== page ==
This interview was conducted by Joel Sandhu for the Global Governance Futures – Robert Bosch Foundation Multilateral Dialogues, which brings together young professionals to look ahead and recommend ways to address global challenges.
Having discussed data governance at length with the fellows of the Global Governance Futures 2027 round, what do you think is particular about the debate in Japan compared to other countries?
One salient aspect is that people in Japan are less informed of the risks and uncertainties that an exponential increase in the global data flow may bring to their lives. While people are quite sensitive about data breaches by governmental institutions and domestic companies, many of them are not fully aware of the potential risks of surveillance by authorities and data exploitation by private companies across borders. Although many recognize the problems of data breaches, international hacking, and “fake news,” I feel that they are less aware of issues regarding online privacy and data security compared to people in the EU, a case in point being the interest – or lack thereof – in the Snowden revelations.
A survey conducted in 2014 by a research group at Meiji University in Japan showed that only 43.3 percent of Japanese respondents (680 of 1,572) had heard about the Snowden case, which was the lowest percentage among the surveyed countries. The figures for the other countries were 99 percent for Germany, 93 percent for Sweden, 76 percent for China, 69 percent for New Zealand, 60 percent for Spain, 47 percent for Mexico, and 47 percent for Taiwan. The knowledge level of respondents who had heard of the revelations was also low, with only 27 percent of respondents knowing either “a lot” (3 percent) or “a fair amount” (25 percent) about the content of the revelations.
Such a knowledge gap between Japan and other countries could affect the direction of global discourse on data governance. In Japan, 60 percent of elementary school students and 82 percent of junior high school students have their own smartphones. Kids aged 10 to 17 years spend on average 2.22 hours online per day. Given such high accessibility to the internet, people need to have a better understanding not only of the opportunities, but also the challenges that technological development can bring to their lives.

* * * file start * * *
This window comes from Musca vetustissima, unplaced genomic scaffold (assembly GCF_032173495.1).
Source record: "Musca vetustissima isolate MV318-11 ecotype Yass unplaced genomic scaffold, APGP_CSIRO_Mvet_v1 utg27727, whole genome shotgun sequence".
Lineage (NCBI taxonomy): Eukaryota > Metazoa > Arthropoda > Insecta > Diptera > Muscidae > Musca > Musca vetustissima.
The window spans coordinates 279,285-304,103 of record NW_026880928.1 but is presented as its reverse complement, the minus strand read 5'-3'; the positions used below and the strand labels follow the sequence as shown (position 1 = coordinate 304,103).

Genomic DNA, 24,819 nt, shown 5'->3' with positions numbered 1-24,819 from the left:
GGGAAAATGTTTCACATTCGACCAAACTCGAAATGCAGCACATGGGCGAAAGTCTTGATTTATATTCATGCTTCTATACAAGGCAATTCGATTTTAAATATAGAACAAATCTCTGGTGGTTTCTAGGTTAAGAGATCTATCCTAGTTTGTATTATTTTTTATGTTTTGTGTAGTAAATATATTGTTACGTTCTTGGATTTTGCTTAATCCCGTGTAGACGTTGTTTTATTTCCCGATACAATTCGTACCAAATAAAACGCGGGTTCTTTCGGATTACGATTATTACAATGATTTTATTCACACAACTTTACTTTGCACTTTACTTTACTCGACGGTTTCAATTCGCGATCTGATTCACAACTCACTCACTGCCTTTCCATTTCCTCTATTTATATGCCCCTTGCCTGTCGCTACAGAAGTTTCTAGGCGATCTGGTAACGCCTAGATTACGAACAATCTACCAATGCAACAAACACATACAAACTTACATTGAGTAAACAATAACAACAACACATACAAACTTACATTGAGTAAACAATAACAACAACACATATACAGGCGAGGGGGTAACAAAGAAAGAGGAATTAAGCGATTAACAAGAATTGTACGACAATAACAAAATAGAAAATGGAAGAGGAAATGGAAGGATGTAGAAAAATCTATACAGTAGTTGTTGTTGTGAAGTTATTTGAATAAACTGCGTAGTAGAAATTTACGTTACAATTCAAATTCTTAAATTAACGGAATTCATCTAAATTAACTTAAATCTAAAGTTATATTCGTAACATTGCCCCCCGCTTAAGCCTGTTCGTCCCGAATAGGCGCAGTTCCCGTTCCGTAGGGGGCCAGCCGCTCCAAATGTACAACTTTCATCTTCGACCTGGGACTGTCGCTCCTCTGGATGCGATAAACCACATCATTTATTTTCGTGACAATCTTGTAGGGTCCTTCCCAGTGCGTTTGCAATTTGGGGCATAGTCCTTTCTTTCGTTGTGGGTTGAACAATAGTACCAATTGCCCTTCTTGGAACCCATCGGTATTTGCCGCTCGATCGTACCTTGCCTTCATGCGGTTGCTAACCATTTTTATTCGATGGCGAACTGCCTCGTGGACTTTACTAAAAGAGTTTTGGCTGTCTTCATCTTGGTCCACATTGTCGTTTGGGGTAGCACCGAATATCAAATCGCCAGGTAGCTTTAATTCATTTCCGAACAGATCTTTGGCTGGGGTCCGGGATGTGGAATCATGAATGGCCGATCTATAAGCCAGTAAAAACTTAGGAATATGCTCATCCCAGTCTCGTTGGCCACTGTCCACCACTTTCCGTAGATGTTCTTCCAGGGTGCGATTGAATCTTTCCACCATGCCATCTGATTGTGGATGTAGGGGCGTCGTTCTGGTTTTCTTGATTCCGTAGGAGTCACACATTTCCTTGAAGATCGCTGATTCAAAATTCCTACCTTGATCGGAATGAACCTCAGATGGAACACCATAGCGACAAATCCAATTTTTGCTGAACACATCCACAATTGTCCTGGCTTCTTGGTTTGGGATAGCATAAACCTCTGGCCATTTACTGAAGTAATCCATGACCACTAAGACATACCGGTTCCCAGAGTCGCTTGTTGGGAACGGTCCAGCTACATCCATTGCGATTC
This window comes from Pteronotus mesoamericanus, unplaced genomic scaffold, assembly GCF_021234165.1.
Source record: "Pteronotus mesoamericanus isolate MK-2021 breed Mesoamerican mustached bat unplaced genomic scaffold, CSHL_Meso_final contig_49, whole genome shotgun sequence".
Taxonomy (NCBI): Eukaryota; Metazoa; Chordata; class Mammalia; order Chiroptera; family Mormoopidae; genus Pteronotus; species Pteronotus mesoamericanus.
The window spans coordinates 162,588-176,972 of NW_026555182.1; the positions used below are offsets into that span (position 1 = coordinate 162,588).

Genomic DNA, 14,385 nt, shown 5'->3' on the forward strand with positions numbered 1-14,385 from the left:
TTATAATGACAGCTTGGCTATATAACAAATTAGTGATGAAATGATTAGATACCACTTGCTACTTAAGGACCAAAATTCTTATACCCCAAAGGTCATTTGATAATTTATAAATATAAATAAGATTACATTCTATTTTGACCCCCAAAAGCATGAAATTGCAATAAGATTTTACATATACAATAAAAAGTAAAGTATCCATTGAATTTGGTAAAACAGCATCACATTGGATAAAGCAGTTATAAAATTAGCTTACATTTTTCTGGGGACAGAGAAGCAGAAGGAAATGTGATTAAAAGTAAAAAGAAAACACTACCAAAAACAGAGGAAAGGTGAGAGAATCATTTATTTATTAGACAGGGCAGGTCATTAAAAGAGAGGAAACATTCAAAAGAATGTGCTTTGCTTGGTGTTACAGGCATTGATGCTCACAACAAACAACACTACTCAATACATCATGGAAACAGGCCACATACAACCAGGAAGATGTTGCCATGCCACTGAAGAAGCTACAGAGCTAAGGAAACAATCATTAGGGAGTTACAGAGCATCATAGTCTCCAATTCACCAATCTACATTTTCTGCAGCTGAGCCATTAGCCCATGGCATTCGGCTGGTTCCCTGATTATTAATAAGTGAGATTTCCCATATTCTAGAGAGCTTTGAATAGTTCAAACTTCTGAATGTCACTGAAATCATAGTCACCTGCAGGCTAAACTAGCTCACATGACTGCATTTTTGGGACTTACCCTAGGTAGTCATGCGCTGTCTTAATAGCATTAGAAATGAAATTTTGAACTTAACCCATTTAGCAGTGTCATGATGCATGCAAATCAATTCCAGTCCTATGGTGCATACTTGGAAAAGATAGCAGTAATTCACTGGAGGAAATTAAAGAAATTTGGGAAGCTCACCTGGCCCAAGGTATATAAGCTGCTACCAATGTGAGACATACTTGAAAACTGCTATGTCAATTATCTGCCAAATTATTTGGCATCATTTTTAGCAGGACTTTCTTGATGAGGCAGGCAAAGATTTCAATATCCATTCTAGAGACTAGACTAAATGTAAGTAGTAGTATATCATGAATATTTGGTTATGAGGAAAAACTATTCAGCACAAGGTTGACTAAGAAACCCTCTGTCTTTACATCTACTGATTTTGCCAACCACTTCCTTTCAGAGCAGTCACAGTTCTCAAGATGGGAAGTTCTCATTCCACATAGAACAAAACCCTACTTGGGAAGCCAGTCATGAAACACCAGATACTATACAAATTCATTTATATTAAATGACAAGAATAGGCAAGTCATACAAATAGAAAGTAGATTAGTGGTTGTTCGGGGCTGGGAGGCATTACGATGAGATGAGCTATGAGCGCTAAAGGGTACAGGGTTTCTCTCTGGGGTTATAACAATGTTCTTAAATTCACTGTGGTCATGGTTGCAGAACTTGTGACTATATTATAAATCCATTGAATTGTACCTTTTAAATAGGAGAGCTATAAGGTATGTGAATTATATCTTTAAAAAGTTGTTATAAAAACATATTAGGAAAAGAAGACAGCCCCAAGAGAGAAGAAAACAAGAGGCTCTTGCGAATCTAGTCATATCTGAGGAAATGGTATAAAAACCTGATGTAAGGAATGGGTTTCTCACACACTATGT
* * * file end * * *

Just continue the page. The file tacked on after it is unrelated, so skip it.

What do you see as the key challenges facing the Japanese government today in terms of data protection?
One challenge is aligning domestic regulations with international standards. In the realm of privacy protection associated with international data flows, the Japanese government regards EU regulations as the de facto standard and has been trying to align domestic rules with them for years. Regulatory differences require extra procedures and costs for the European offices of Japanese companies. Such legal alignment is a priority issue for the Japanese government in accelerating the flow and use of data across borders.
Another pressing issue for the government is standardizing the numerous domestic ordinances for personal information – of which there are as many as the approximately 2,000 local government bodies in Japan: 47 prefectures, 1,718 municipalities, the 23 wards of Tokyo, and over 100 regional partnerships. They have been setting their own rules to protect citizens’ personal information amid the decentralization trend of the past several decades. As a result, there are many different definitions of “personal information” and discrepancies in the terms and conditions of data use, thus becoming a major obstacle to smooth data-sharing and networking across regions. This is especially true in healthcare and in the wake of natural disasters, where there may be a need to share personal data beyond administrative districts. In the discussion on data governance at GGF 2027, one of the many critical factors we talked about was striking a balance between enforcing international norms and respecting national sovereignty. The situation in Japan is a kind of microcosm of this issue, as the desirability of local sovereignty must be balanced with the need for standardized rules.